Thumb / Finger Sucking Alternatives

Posted by Debra C. Lowsky, MS, CCC-SLP on 7th Apr 2016

Question:   My sensory child is more of a sucker than chewer.  She usually sucks on her thumb and fingers, but I am wanting to get her some other options for school and transitions.  She's 5.  What do you recommend?


Thumb/finger sucking can be a very hard habit to break - what works for one person may not work for the next.  Our products are mostly used by kids who need to chew.  Sucking isn’t as direct of a use for them, so I can’t be 100% sure she would use our tools as a substitute.  But some parents have successfully redirected the habit to our chew tools before, so I'd say it’s worth a shot.

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Thumb / Finger Sucking Alternatives

As a general rule for choosing a chew tool, I recommend trying to best match what the individual already likes to chew/suck on, as that will give you the best chance that the child will use it.  In this respect you're in luck  - many of our chew tools have long extensions  to reach the back molars, which means they're also long like fingers.  We also have both smooth and textured designs.  The smooth ones would most closely match the feel of one's hand.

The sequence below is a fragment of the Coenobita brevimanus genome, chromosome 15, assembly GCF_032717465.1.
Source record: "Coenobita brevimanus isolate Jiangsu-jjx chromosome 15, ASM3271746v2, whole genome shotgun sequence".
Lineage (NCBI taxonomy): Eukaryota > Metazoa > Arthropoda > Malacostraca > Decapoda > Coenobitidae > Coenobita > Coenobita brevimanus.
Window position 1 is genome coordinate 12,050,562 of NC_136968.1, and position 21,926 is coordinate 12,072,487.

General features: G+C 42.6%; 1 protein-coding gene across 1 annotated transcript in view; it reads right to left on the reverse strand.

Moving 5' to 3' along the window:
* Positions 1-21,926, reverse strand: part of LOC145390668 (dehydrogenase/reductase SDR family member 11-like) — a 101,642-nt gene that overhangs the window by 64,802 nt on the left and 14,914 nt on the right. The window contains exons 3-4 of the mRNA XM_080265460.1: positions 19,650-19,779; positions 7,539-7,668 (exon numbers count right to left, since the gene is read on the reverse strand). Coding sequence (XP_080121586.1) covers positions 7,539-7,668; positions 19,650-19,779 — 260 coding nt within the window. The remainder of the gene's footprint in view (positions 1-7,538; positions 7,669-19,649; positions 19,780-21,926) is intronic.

That narrows the options down to: our  Grabber®, Saber Tooth, Krypto-Bite™ necklace, and/or Bite Saber™.

You may notice that all of the above products come in 3 color-coded toughness levels - soft/standard, XT (extra tough), and XXT (extra extra tough).  You'll want to choose the soft/standard ones.  The XT and XXT levels are for a moderate to intense need to chew, or for those who tend to cause damage to what they chew on, which is not applicable here.

Each time your daughter goes to suck on her fingers, remind her to use her "chewie" instead.  Be consistent and patient.  It also helps to get everyone involved in the redirecting (grandparents, babysitters, teachers, siblings, etc.), at least until it "sticks.

On a related note, it may also help to give her other alternatives for sucking - like frozen juice pops, lollipops, etc.  Let her drink through a straw with lots of loops and bends (which will require a stronger suck and therefore provide more input).  Drinking thick liquids like a milkshake or yogurt or applesauce through a straw may help.  And so forth.

Since it sounds like the sucking is sensory-related, an evaluation with an occupational therapist (OT) might be a good idea.  You can discuss this with her pediatrician who can refer you to an OT.  If necessary, the OT would put together what's called a "sensory diet" of activities to regulate her system and make sure she's getting the right amount of sensory / calming input throughout the day.

You may also find part of this related article helpful.

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I hope this helps!  I wish you both all the best,

Debbie

Debra C. Lowsky, MS, CCC-SLP

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